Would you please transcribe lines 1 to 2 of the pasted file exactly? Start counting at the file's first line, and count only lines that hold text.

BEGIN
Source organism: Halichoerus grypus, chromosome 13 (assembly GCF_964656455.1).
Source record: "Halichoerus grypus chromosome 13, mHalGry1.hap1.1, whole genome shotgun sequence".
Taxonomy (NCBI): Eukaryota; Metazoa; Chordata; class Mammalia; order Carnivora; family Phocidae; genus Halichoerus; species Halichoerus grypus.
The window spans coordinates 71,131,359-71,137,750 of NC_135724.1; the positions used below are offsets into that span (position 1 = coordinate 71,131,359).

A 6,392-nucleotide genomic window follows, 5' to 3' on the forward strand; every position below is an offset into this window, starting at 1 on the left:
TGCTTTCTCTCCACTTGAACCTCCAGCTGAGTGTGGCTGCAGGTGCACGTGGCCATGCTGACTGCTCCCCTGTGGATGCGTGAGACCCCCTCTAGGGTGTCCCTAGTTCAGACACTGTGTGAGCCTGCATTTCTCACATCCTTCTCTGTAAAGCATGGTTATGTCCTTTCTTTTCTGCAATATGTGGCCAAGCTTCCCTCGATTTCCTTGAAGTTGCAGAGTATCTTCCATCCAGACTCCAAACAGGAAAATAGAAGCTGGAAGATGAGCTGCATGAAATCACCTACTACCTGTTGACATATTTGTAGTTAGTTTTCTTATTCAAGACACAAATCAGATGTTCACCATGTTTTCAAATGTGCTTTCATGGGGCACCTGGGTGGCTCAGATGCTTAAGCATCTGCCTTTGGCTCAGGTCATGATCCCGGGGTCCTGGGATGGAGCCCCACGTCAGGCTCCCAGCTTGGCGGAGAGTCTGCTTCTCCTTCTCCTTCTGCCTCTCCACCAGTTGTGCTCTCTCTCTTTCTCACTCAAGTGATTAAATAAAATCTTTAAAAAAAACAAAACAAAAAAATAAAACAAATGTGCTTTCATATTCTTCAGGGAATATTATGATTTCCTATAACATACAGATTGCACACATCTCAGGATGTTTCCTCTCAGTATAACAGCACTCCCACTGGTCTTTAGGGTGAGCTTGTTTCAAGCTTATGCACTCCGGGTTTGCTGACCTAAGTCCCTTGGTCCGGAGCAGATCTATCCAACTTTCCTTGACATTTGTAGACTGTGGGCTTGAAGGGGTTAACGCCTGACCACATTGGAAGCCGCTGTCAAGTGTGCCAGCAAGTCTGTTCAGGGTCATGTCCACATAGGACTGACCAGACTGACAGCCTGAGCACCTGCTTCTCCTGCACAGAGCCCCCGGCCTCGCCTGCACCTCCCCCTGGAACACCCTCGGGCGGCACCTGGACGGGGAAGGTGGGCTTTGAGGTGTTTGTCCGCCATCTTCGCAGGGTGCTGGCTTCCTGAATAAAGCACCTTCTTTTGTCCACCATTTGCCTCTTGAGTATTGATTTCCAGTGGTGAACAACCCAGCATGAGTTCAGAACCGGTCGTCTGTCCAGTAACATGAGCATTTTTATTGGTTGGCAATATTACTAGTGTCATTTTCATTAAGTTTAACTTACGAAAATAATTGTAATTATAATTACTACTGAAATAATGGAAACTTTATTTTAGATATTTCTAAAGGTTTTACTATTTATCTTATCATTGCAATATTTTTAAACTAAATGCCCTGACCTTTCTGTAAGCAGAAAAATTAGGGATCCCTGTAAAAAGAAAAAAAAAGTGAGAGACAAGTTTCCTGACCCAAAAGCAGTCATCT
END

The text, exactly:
Source organism: Halichoerus grypus, chromosome 13 (assembly GCF_964656455.1).
Source record: "Halichoerus grypus chromosome 13, mHalGry1.hap1.1, whole genome shotgun sequence".